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I have written a function that deletes the item that is next to the one being passed as a parameter. So far this function deletes but I feel like there is a better way to implement this.

public class MyLinked{
private class Node{
    Node next;
    double item;
    public Node(double item, Node next) {
        this.item = item;
        this.next = next;
    }
    public Node() {

    }
}
Node first;

Here is the function:

public void removeAfter(double x) {
    if(first == null) { return;}
    else {
        Node c = first;
        while(c!=null){
            if(c.item == x && c.next!=null) {
                c.next = c.next.next;
            }
            c = c.next;
        }
    }
}
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2 Answers 2

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    if(first == null) { return;}
    else {
        Node c = first;
        while(c!=null){
            if(c.item == x && c.next!=null) {
                c.next = c.next.next;
            }
            c = c.next;
        }
    }

This could be written more briefly as

    for (Node c = first; c != null; c = c.next) {
        if (c.item == x && c.next != null) {
            c.next = c.next.next;
            return;
        }
    }

You don't need the first if, as the code has the same effect without it.

A for loop better captures the iterative properties here.

If we return immediately after doing our task, we save some iterations.

Another alternative would be

    if (first == null) {
        return;
    }

    for (Node current = first; current.next != null; current = current.next) {
        if (current.item == needle) {
            current.next = current.next.next;
            return;
        }
    }

I would prefer not to put everything on the same line. This would be even more true if there was an else.

Since we return, we don't need an else. This has the same effect without it, and we save the extra indentation.

I find current more descriptive than c. Not a huge deal for a looping variable.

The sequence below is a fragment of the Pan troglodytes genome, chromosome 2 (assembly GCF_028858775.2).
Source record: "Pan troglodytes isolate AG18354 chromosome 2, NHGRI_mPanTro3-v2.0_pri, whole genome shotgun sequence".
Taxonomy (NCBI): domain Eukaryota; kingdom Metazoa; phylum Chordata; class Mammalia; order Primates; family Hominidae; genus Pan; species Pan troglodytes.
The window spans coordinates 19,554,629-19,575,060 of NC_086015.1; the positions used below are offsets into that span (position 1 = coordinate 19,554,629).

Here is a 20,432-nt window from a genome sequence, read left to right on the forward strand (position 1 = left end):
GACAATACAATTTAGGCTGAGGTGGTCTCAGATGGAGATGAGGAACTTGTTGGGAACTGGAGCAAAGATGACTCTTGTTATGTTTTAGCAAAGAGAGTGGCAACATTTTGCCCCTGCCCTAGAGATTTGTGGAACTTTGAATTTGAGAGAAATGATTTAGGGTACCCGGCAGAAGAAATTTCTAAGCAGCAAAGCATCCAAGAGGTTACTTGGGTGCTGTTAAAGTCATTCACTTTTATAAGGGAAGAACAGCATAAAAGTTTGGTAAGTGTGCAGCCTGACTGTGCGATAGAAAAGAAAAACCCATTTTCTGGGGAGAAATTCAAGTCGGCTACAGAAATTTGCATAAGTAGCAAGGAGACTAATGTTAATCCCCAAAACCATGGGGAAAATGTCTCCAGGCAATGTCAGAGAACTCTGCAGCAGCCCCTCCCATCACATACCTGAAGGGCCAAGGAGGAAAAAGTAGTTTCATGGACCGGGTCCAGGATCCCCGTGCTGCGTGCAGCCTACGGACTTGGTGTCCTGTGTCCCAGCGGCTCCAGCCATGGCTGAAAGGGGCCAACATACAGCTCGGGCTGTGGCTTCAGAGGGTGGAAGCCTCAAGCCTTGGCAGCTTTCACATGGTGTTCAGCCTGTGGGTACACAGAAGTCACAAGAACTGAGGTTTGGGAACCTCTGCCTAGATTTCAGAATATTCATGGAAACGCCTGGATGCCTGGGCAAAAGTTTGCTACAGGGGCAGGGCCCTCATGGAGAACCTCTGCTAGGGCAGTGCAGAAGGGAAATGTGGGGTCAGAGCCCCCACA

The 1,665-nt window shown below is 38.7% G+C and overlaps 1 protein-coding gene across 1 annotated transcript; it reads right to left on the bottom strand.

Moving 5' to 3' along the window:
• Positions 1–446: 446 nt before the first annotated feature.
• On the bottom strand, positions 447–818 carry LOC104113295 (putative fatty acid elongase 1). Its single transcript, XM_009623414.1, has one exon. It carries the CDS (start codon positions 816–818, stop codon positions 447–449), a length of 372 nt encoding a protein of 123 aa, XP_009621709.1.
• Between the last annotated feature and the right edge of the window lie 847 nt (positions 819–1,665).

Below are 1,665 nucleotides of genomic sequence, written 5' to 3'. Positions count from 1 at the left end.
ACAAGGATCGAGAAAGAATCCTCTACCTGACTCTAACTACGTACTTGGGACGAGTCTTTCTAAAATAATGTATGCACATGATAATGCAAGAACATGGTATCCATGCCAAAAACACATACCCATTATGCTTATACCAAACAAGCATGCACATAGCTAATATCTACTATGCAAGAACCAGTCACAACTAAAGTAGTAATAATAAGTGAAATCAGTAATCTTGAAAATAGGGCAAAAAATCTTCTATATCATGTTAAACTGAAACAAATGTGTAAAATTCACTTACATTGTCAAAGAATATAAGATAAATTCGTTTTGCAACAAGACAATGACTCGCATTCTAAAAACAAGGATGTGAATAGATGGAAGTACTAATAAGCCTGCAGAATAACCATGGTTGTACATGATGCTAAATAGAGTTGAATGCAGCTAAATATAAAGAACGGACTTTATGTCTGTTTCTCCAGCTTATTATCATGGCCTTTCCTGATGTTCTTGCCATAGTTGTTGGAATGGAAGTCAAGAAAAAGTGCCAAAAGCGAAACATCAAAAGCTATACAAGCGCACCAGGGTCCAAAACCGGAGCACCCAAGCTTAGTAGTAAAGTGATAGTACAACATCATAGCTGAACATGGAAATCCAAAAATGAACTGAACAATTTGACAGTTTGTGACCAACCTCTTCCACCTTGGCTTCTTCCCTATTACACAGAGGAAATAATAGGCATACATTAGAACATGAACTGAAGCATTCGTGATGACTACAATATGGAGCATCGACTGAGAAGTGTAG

Since we know that first is not null, we can go ahead and check the next. This saves us an iteration if we're looking for the last item. This also saves having to check next later.

I find needle (meaning something for which we're searching) more descriptive than x. That's a common idiom, but you can say target, etc. if that doesn't work for you.

You might consider returning the value that you remove.

            double value = current.next.item;
            current.next = current.next.next;
            return value;

This is common with remove operations. You have the value right there at the time. And this saves having to traverse the list twice to get the item and then remove it. Of course, perhaps your usage patterns never have you doing that.

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  • \$\begingroup\$ @J.user94 nicely put \$\endgroup\$
    – EastXWest
    Jul 30, 2017 at 14:06
  • \$\begingroup\$ By adding a return statement inside the if clause in the loop, you are altering the method's behavior, because the needle might appear more than once in the list. The original method of @J.user94 would delete all items in the list that are preceded by the needle, whereas yours only removes the first such item. \$\endgroup\$
    – Stingy
    Jul 30, 2017 at 22:02
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a better way to implement this

Your way looks fine. I'd say keep the code in the while loop.

The initial if is a bit odd, as it is redundant with the loop's logic. Just delete that initial test.

Perhaps that bitwise equality test on the double is exactly what you want, but many folks will choose to write x == y as Math.abs(x - y) < epsilon. You might prefer to have removeAfter accept a Node parameter, and to push the while loop into a separate findNode method.

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